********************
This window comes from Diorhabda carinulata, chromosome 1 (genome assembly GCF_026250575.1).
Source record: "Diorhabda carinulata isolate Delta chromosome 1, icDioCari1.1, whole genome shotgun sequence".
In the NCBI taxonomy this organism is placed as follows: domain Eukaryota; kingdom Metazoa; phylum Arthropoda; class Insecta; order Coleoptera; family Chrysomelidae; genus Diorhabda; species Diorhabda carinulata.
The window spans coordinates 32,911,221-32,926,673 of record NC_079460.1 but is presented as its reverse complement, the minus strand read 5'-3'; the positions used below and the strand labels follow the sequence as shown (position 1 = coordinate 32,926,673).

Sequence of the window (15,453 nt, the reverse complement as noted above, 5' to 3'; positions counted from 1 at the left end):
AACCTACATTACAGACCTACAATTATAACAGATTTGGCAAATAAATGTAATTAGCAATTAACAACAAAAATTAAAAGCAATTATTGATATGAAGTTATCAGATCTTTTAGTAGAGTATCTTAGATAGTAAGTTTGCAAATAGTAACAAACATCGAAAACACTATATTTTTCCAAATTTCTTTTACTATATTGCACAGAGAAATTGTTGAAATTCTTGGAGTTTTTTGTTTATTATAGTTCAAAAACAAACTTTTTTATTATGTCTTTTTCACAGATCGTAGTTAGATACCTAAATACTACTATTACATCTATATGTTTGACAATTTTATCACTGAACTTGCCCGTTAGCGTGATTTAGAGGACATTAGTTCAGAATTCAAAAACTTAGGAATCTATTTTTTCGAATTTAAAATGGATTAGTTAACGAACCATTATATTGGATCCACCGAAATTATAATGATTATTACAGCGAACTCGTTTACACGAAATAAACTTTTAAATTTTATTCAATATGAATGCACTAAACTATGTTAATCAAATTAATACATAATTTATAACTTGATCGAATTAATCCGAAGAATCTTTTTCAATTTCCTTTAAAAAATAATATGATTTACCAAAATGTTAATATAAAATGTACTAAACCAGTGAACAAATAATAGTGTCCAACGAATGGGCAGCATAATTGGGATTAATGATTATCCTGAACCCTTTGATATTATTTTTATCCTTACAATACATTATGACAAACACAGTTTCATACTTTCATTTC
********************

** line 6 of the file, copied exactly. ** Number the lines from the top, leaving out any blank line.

AACCTACATTACAGACCTACAATTATAACAGATTTGGCAAATAAATGTAATTAGCAATTAACAACAAAAATTAAAAGCAATTATTGATATGAAGTTATCAGATCTTTTAGTAGAGTATCTTAGATAGTAAGTTTGCAAATAGTAACAAACATCGAAAACACTATATTTTTCCAAATTTCTTTTACTATATTGCACAGAGAAATTGTTGAAATTCTTGGAGTTTTTTGTTTATTATAGTTCAAAAACAAACTTTTTTATTATGTCTTTTTCACAGATCGTAGTTAGATACCTAAATACTACTATTACATCTATATGTTTGACAATTTTATCACTGAACTTGCCCGTTAGCGTGATTTAGAGGACATTAGTTCAGAATTCAAAAACTTAGGAATCTATTTTTTCGAATTTAAAATGGATTAGTTAACGAACCATTATATTGGATCCACCGAAATTATAATGATTATTACAGCGAACTCGTTTACACGAAATAAACTTTTAAATTTTATTCAATATGAATGCACTAAACTATGTTAATCAAATTAATACATAATTTATAACTTGATCGAATTAATCCGAAGAATCTTTTTCAATTTCCTTTAAAAAATAATATGATTTACCAAAATGTTAATATAAAATGTACTAAACCAGTGAACAAATAATAGTGTCCAACGAATGGGCAGCATAATTGGGATTAATGATTATCCTGAACCCTTTGATATTATTTTTATCCTTACAATACATTATGACAAACACAGTTTCATACTTTCATTTC